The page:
The Elephant Vanishes
This is a collection of 17 short stories by Haruki Murakami. They don’t have a common theme, but they are all tied together by an “I” narrator, which gives the stories an almost personal feeling. Most often, this narrator seems like a stand-in for Murakami himself (a male author talking about his past), but there are also stories told from a female perspective. Typical for Murakami, in the beginning, the stories are grounded in the real world until something happens that is unlikely or impossible:
A man searches for his wife’s cat and spends the afternoon lying in the sun in a stranger’s garden. A woman becomes an insomniac who does not need to sleep at all and doesn’t even feel tired. A man works in an elephant factory until a dancing dwarf takes possession of his body. A woman is the target of a love sick green monster. A couple robs burgers from a MacDonalds in the middle of the night. An elephant vanishes without a trace from a heavily guarded enclosure. A man talks about his desire to burn down barns.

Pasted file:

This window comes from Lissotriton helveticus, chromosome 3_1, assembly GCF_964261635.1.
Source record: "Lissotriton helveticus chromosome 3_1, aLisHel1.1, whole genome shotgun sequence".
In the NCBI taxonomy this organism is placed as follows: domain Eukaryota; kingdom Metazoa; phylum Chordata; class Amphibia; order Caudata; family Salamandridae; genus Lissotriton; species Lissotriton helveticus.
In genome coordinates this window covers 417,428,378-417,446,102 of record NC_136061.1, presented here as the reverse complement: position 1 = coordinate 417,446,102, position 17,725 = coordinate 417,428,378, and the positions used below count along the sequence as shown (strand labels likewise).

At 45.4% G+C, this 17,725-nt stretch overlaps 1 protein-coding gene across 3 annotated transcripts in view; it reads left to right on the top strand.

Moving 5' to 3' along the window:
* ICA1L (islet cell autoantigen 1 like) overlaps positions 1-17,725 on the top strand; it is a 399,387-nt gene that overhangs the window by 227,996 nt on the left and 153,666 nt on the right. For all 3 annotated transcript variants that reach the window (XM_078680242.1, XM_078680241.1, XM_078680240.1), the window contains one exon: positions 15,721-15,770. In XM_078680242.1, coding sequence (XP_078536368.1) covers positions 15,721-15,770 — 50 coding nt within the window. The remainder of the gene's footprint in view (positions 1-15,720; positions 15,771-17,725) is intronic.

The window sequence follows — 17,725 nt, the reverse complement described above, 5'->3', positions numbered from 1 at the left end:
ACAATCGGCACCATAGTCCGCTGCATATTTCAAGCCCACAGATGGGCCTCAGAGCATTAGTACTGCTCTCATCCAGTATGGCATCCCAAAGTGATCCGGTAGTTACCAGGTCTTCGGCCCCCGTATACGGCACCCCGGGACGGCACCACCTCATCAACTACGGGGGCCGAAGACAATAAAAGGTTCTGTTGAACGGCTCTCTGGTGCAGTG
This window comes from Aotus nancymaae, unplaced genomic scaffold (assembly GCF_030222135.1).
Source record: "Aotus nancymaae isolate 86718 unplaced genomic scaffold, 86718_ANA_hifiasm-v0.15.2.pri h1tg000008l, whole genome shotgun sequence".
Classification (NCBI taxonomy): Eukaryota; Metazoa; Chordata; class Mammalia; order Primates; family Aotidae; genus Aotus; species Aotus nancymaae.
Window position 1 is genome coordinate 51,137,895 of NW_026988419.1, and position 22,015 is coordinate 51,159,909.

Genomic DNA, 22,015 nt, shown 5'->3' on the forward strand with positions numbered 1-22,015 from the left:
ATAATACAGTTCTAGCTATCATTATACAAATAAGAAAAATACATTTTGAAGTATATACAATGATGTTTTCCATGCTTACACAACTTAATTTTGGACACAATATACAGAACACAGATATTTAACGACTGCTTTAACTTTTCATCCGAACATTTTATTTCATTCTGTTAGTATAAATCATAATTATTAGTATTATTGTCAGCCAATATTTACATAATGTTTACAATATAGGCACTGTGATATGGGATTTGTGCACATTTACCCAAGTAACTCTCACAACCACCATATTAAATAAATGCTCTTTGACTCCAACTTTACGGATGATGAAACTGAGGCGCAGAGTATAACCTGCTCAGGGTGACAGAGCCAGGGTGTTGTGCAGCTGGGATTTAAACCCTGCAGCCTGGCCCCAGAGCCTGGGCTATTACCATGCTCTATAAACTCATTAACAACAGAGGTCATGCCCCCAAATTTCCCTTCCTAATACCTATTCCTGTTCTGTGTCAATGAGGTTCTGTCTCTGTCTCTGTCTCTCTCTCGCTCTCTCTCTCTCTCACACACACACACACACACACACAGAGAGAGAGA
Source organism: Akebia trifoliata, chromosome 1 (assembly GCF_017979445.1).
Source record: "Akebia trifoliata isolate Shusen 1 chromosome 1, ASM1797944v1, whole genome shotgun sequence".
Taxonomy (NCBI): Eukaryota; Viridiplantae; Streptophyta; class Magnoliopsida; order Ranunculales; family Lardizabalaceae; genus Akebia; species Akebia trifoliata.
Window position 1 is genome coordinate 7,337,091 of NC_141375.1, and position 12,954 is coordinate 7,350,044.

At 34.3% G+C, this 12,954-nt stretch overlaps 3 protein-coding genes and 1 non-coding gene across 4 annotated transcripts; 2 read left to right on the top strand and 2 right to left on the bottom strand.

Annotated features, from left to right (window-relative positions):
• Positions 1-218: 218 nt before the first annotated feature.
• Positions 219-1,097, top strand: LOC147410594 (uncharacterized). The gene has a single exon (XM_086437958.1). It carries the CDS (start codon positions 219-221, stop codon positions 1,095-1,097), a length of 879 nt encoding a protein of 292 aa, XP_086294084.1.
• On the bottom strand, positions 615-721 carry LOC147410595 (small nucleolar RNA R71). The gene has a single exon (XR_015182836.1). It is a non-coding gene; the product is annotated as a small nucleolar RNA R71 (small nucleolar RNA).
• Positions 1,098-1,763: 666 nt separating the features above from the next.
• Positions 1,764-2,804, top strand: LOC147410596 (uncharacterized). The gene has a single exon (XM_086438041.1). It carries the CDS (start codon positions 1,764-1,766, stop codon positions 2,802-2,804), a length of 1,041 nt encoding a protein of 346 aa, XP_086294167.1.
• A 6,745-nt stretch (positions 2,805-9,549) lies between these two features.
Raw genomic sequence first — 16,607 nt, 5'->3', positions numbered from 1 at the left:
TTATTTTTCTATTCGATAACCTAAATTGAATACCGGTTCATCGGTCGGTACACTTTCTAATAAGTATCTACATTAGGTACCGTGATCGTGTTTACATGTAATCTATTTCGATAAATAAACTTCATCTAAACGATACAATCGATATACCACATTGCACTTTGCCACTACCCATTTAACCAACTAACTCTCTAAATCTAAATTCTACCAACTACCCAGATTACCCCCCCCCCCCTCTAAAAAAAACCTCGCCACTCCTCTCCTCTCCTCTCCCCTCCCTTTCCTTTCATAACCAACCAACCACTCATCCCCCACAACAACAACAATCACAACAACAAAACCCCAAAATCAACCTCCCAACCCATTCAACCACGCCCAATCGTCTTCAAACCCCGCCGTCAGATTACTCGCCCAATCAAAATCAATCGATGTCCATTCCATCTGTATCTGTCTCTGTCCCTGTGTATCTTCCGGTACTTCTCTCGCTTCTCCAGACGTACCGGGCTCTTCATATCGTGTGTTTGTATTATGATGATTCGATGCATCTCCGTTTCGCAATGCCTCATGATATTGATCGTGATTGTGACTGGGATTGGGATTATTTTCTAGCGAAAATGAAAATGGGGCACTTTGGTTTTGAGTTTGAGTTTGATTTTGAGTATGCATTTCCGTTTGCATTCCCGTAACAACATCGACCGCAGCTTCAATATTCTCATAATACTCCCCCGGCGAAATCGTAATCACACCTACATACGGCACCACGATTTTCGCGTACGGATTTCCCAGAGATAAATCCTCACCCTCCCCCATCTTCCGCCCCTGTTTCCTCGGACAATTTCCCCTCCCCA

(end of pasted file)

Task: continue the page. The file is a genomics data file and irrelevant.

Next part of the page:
I’ve been reading a lot of Murakami’s books and short story collections lately. The selection of stories in this book felt more coherent than in “After the Quake”, which I read just before this one, even though there was no common theme here. The stories range from light hearted to cruel, from funny to profound. Since Murakami writes literary fiction, there is often not much plot, but the insights into the characters makes up for the fact that not much is happening.
Haruki Murakami was born in Kyoto in 1949 and studied drama in Tokyo. While managing a Jazz club in Tokyo, he started writing at age 29 and has since become one of the most acclaimed writers world-wide who has won many international literary prizes.
If you need something to take your mind off things without having to commit to a long time of reading, this collection of shorts of various length is a good book to pick up. Available at amazon.